For Syndication Stars, A Wild Range of 2016 Fortunes

For a segment of the TV business that’s generally considered quiet, the daytime TV and distribution beat boasted some incredibly juicy stories in 2016. And the No. 1 item leads all the way to the president-elect.

For Billy Bush, It’s Here Today Gone…Today

Many people thought Donald Trump’s campaign was over when an Access Hollywood video leaked featuring Trump bragging to the show’s cohost Billy Bush about how he approaches women.

“You know I’m automatically attracted to beautiful [women]—I just start kissing them,” Trump says in the video, which captured audio on a hot microphone. “It’s like a magnet. Just kiss. I don’t even wait. And when you’re a star, they let you do it. You can do anything. Grab them by the p---y.”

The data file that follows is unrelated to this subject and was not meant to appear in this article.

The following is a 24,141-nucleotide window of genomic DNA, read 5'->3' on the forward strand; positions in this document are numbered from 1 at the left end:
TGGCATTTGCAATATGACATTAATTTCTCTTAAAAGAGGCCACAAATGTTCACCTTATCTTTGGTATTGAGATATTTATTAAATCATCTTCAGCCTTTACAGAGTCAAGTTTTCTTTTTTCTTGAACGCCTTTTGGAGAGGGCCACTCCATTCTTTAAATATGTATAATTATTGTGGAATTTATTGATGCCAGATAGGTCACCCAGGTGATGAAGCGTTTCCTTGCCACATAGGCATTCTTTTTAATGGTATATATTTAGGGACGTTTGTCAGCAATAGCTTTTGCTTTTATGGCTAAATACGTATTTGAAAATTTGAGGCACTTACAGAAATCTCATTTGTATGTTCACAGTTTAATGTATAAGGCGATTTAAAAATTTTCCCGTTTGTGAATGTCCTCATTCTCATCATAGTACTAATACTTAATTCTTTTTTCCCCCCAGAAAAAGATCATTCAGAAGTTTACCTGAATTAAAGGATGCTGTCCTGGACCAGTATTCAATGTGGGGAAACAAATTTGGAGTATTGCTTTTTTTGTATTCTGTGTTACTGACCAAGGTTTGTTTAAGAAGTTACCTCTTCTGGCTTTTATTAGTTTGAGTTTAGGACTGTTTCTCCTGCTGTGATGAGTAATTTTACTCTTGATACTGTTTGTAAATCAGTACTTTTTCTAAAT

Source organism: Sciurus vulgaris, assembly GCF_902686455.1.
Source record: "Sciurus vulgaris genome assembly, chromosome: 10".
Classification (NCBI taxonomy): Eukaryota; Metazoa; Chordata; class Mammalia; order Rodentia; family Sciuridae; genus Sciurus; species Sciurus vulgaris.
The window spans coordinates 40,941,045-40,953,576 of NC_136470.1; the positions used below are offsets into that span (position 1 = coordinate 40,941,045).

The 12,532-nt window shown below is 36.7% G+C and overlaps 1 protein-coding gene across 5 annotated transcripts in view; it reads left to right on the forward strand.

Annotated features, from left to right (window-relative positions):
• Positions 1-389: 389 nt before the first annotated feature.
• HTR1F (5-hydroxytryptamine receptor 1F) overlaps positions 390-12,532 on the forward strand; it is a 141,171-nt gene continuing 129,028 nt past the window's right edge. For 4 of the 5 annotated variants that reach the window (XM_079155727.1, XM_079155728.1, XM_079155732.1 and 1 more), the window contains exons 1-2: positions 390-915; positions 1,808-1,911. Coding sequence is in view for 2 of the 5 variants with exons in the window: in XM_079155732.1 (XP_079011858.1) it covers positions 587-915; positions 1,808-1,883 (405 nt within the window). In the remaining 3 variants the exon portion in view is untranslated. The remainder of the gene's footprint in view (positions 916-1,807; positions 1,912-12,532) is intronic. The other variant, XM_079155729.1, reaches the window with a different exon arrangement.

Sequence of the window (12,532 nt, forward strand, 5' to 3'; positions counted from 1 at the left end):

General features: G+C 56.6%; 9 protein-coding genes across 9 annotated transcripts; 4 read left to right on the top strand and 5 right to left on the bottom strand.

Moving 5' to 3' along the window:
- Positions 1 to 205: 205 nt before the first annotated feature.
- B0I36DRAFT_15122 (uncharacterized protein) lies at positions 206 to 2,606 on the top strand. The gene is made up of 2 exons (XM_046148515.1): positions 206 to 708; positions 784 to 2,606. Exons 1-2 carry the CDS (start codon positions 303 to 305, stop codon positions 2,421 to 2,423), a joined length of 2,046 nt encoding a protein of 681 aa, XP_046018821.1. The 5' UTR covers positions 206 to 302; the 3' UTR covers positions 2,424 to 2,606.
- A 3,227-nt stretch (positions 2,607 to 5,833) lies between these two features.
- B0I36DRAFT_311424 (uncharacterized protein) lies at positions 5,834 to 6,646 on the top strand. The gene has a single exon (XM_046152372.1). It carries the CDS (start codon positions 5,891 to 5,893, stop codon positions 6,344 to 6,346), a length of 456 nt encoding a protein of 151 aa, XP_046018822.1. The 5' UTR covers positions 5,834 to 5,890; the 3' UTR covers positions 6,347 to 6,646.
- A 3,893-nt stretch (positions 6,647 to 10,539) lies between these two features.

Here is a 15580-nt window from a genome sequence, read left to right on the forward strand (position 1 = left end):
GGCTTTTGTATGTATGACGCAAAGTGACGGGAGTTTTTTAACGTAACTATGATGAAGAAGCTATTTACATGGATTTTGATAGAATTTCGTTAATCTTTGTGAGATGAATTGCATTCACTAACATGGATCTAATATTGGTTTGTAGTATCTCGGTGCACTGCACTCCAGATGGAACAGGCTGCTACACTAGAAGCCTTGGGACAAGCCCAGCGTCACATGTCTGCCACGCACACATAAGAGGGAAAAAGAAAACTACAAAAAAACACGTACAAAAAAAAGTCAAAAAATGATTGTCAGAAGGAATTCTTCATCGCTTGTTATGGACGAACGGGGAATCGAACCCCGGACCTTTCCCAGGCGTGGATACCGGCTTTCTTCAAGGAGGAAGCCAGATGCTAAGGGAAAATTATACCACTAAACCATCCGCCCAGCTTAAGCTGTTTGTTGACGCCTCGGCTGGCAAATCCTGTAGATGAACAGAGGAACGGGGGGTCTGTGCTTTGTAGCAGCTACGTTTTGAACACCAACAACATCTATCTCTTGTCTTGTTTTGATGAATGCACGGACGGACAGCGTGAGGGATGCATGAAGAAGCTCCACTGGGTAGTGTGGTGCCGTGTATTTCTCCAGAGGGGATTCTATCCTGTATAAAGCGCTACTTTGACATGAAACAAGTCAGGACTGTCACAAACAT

While Trump went on to overcome that bad PR to win the presidency, Bush’s rep took a hit because he egged Trump on and did nothing to show any objections to his behavior. Today brass quickly determined they had to banish Bush from his dream job just three months after he arrived.

Strahan Vaults From Live to GMA

A close second to the Bush story was that of Michael Strahan leaving Disney-ABC’s Live With Kelly and Michael, causing cohost Kelly Ripa to stage a several-day sick-out in protest. When she returned, she jokingly declared, “our long national nightmare is over.”